I work in usable privacy and security. My focus is on understanding how people's security attitudes and social environments weigh in their decision to adopt - or not adopt - secure behaviors (such as sharing passwords securely or ignoring UX cues to scams and "fake news"). I employ a mix of qualitative and quantitative methods from social science, computer science, and design. My work also is informed by prior experiences as a journalist, IT/UX specialist, and social media manager.
In 2018-19, I created the SA-6 security attitude scale. SA-6 is a six-item, self-report measure of a person's engagement with and attentiveness to cybersecurity measures. You are free to use it with attribution. Also, see my SA-13 inventory and the associated working paper for items measuring resistance and concernedness.
If you would like to become an advisee of mine at UNC Charlotte, please send me your CV and a brief summary of what you can contribute to our research group. (See this handout, "Applying for Grad School: What to Do and When," for advice about applications, and this webpage for advice on cold emailing.) I have mentored almost 25 students, many from outside computer science. My research examines the experiences of people who differ from the "ideal user" a system was designed for. This statement adds details about my philosophy and plans to foster diversity, equity, and inclusion in academia.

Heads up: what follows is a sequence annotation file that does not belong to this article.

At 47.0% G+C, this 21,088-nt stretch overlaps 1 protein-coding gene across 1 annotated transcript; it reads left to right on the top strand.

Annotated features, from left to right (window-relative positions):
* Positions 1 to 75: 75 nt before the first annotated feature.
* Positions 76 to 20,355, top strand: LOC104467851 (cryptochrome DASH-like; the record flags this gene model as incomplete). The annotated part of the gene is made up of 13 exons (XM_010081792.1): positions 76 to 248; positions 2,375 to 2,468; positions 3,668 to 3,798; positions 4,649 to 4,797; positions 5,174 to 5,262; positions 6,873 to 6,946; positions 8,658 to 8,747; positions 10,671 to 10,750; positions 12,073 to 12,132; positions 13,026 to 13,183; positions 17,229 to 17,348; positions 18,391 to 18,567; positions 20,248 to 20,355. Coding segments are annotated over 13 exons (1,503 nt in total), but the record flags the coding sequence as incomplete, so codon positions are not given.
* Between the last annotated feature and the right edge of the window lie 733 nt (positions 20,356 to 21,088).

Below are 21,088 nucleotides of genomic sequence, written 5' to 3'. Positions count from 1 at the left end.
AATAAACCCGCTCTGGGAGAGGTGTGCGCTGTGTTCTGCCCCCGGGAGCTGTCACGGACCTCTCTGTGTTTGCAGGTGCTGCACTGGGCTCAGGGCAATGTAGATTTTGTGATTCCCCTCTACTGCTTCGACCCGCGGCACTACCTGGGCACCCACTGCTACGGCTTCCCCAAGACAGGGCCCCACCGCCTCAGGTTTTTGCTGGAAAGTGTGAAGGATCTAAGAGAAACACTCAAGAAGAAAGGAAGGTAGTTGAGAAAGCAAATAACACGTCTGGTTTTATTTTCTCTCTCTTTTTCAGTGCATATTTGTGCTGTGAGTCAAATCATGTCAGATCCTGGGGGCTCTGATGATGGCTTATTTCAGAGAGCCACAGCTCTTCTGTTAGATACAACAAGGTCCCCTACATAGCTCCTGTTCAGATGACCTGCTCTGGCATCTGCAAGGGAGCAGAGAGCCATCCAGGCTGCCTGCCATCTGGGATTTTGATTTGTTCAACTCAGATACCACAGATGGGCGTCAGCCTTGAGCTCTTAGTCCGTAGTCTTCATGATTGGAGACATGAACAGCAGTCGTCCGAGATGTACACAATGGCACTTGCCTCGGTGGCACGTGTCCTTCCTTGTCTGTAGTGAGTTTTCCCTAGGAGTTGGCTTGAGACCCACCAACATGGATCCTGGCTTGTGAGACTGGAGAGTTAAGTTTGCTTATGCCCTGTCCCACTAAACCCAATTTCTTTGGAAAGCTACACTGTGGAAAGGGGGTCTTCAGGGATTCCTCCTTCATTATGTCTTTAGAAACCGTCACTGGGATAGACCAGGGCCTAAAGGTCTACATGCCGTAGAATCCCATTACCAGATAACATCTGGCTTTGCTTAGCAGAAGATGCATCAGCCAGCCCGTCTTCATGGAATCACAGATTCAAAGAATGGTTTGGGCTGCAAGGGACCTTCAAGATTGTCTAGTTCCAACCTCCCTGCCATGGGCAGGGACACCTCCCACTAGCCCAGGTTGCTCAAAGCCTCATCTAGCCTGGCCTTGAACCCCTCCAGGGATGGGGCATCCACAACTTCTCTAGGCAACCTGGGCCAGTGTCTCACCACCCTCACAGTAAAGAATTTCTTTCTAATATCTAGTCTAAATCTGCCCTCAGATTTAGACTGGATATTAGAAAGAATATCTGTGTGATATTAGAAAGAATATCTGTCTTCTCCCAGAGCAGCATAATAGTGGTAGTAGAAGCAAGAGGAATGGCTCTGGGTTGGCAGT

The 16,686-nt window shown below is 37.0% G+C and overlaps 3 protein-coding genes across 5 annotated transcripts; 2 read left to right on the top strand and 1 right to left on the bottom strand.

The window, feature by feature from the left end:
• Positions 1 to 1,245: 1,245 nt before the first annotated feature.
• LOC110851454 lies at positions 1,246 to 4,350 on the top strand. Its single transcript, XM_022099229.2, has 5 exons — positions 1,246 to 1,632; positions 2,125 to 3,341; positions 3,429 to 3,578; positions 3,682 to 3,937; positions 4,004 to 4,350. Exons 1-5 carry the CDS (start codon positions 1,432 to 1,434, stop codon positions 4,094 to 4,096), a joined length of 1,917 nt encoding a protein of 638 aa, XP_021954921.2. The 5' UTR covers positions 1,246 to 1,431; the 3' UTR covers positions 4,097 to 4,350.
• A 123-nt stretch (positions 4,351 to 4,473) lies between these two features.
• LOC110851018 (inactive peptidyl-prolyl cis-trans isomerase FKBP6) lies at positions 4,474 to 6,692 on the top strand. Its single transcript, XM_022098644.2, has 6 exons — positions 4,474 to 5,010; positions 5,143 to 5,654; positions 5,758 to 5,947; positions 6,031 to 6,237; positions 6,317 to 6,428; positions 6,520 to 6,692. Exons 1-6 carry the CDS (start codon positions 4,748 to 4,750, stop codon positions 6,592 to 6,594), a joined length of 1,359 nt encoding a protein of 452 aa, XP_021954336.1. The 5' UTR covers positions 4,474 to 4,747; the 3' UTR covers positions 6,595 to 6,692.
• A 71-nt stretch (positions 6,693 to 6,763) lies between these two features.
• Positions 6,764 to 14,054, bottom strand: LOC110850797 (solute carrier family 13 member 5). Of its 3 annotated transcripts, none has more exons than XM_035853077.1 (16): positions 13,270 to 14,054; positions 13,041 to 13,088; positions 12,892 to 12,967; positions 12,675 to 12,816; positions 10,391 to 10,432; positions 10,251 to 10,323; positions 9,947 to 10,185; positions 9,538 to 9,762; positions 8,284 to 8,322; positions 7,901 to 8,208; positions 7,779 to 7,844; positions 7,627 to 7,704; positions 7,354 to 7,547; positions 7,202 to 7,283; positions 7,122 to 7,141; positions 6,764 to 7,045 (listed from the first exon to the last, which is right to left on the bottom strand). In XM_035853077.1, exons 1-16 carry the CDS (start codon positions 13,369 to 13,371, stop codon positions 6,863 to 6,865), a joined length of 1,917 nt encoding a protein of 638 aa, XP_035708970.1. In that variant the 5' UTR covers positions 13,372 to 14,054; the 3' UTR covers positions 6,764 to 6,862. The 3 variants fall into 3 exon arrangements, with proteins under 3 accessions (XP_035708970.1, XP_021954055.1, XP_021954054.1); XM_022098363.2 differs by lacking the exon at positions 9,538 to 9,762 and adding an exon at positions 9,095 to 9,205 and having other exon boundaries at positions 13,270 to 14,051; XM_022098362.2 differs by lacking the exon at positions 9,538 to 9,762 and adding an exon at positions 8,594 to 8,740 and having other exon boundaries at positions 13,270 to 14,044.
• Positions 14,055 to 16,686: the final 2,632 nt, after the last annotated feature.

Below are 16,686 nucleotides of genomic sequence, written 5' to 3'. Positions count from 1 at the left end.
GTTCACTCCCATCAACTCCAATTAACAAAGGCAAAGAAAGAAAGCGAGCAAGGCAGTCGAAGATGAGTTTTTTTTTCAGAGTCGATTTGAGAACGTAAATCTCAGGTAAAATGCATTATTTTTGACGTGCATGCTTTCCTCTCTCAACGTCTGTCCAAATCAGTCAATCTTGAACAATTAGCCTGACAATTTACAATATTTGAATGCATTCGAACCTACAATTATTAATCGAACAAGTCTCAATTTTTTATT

I maintain a list of publicly available Large Language Models (LLMs) and other Generative AI tools, crowdsourced from my courses and audiences for my speaking engagements. Feel free to suggest additions or edits in the comments at this link.
You can book time with me during my office hours on campus using my Calendly link.
Interested in survey research for HCI? Check out (and comment on) my list of books, papers and blog posts that either helped me or are good exemplars (yes, some of them are my own papers) at this link.
- I help run the CyberDNA Center's Cybersecurity Reading Group. Meetings alternate on Thursdays with scheduled presentations of research. Contact Dr. Bill Chu or myself if you are interested in attending.
- Many thanks to the Center for Cybersecurity Analytics and Automation for my recent $50,000 grant to study vulnerabilities and solutions to counter fraudulent SMS text messages, known as "SMShing."
- For Spring 2024, I am teaching one face-to-face course: ITIS 4214: Usable Privacy and Security. This is an undergraduate course designed for active learning - students read articles and watch mini-lectures before class time, then participate in activities when we meet. I also am taking on 1-3 independent-study students (ITIS 4990 or grad equivalent). Contact me if you are interested in working with me on a specific research topic.